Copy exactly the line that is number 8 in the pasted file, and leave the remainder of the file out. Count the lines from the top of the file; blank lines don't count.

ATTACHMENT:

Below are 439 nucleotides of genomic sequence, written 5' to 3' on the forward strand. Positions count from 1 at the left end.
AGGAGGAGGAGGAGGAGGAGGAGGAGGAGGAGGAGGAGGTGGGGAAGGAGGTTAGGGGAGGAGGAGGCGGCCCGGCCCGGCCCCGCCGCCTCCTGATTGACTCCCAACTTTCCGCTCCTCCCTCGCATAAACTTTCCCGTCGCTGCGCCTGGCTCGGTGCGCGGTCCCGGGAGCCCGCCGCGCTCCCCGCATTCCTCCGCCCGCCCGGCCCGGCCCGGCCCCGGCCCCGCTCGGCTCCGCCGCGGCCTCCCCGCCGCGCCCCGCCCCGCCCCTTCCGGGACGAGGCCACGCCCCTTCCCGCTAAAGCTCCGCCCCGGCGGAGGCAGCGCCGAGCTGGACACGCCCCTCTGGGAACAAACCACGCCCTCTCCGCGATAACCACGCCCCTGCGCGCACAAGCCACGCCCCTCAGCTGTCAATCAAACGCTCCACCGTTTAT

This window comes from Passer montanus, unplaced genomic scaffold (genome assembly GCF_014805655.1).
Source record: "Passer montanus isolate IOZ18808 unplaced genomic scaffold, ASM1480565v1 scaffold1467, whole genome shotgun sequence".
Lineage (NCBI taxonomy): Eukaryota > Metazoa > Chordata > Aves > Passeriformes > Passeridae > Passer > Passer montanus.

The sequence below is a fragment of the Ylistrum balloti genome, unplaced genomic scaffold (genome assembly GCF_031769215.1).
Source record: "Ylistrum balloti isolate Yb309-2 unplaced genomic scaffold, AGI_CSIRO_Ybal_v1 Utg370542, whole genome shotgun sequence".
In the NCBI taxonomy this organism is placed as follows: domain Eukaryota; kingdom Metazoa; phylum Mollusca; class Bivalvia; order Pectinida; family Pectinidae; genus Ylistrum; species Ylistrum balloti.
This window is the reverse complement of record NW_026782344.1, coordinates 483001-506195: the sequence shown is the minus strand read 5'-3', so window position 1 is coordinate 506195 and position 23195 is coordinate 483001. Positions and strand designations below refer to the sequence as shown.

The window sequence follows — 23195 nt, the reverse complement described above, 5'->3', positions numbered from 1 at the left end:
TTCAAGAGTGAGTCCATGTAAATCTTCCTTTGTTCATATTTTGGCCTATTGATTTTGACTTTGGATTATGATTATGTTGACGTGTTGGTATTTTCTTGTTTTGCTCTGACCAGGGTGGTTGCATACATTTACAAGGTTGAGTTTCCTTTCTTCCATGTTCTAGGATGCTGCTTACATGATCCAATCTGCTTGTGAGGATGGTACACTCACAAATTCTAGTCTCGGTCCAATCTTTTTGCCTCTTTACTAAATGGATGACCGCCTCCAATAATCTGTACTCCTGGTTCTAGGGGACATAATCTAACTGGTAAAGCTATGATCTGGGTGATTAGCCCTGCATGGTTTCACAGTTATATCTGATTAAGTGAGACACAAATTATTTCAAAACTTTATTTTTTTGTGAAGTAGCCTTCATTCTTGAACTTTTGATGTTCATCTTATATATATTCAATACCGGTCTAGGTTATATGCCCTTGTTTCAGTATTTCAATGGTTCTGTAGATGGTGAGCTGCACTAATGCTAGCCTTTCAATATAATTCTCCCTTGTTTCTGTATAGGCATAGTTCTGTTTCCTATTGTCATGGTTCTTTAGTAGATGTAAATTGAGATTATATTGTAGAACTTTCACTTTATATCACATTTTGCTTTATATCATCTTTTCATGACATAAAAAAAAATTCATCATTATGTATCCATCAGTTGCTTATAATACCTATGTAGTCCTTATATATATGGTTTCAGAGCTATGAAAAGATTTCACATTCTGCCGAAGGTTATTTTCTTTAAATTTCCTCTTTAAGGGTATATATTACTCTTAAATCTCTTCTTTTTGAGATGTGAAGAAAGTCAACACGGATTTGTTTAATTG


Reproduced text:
In the NCBI taxonomy this organism is placed as follows: domain Eukaryota; kingdom Metazoa; phylum Mollusca; class Bivalvia; order Pectinida; family Pectinidae; genus Ylistrum; species Ylistrum balloti.